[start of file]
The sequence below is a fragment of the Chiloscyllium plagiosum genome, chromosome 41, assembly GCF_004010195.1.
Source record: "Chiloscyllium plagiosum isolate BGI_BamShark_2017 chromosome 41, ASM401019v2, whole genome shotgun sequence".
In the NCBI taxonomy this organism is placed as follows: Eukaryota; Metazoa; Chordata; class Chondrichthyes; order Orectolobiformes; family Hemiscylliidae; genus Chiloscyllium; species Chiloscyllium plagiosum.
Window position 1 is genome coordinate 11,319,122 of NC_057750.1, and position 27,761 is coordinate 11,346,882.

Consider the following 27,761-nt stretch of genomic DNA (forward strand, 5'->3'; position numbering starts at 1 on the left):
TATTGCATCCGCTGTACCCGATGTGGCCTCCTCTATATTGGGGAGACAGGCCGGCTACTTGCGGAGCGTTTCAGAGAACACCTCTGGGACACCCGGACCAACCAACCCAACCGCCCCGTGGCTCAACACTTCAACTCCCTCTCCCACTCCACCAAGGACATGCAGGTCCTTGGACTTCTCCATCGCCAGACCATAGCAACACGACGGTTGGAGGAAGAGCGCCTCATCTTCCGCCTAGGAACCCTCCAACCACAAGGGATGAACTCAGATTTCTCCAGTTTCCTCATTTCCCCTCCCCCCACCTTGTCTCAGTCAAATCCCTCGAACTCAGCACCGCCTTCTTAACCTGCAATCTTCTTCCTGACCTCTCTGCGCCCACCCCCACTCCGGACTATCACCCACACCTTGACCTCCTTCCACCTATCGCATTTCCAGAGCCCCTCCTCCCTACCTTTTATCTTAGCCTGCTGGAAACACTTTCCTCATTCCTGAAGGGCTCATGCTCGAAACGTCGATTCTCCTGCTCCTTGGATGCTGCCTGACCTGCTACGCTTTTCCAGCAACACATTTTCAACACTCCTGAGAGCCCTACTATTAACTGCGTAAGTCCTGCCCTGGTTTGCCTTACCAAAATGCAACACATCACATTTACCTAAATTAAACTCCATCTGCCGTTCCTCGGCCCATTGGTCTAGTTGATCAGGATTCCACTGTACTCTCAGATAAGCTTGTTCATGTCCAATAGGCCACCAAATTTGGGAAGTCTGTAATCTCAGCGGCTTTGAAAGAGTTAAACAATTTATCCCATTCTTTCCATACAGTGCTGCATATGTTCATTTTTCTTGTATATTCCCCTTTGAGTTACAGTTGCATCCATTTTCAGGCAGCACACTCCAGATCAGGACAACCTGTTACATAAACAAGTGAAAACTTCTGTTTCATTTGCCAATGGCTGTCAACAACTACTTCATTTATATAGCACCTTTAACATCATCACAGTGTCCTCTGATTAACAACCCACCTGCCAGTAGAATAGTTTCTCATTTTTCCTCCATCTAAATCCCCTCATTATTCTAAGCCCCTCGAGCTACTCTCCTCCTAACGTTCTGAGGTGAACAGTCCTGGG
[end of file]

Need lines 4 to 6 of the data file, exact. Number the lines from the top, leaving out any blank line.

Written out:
Window position 1 is genome coordinate 11,319,122 of NC_057750.1, and position 27,761 is coordinate 11,346,882.

Consider the following 27,761-nt stretch of genomic DNA (forward strand, 5'->3'; position numbering starts at 1 on the left):
TATTGCATCCGCTGTACCCGATGTGGCCTCCTCTATATTGGGGAGACAGGCCGGCTACTTGCGGAGCGTTTCAGAGAACACCTCTGGGACACCCGGACCAACCAACCCAACCGCCCCGTGGCTCAACACTTCAACTCCCTCTCCCACTCCACCAAGGACATGCAGGTCCTTGGACTTCTCCATCGCCAGACCATAGCAACACGACGGTTGGAGGAAGAGCGCCTCATCTTCCGCCTAGGAACCCTCCAACCACAAGGGATGAACTCAGATTTCTCCAGTTTCCTCATTTCCCCTCCCCCCACCTTGTCTCAGTCAAATCCCTCGAACTCAGCACCGCCTTCTTAACCTGCAATCTTCTTCCTGACCTCTCTGCGCCCACCCCCACTCCGGACTATCACCCACACCTTGACCTCCTTCCACCTATCGCATTTCCAGAGCCCCTCCTCCCTACCTTTTATCTTAGCCTGCTGGAAACACTTTCCTCATTCCTGAAGGGCTCATGCTCGAAACGTCGATTCTCCTGCTCCTTGGATGCTGCCTGACCTGCTACGCTTTTCCAGCAACACATTTTCAACACTCCTGAGAGCCCTACTATTAACTGCGTAAGTCCTGCCCTGGTTTGCCTTACCAAAATGCAACACATCACATTTACCTAAATTAAACTCCATCTGCCGTTCCTCGGCCCATTGGTCTAGTTGATCAGGATTCCACTGTACTCTCAGATAAGCTTGTTCATGTCCAATAGGCCACCAAATTTGGGAAGTCTGTAATCTCAGCGGCTTTGAAAGAGTTAAACAATTTATCCCATTCTTTCCATACAGTGCTGCATATGTTCATTTTTCTTGTATATTCCCCTTTGAGTTACAGTTGCATCCATTTTCAGGCAGCACACTCCAGATCAGGACAACCTGTTACATAAACAAGTGAAAACTTCTGTTTCATTTGCCAATGGCTGTCAACAACTACTTCATTTATATAGCACCTTTAACATCATCACAGTGTCCTCTGATTAACAACCCACCTGCCAGTAGAATAGTTTCTCATTTTTCCTCCATCTAAATCCCCTCATTATTCTAAGCCCCTCGAGCTACTCTCCTCCTAACGTTCTGAGGTGAACAGTCCTGGG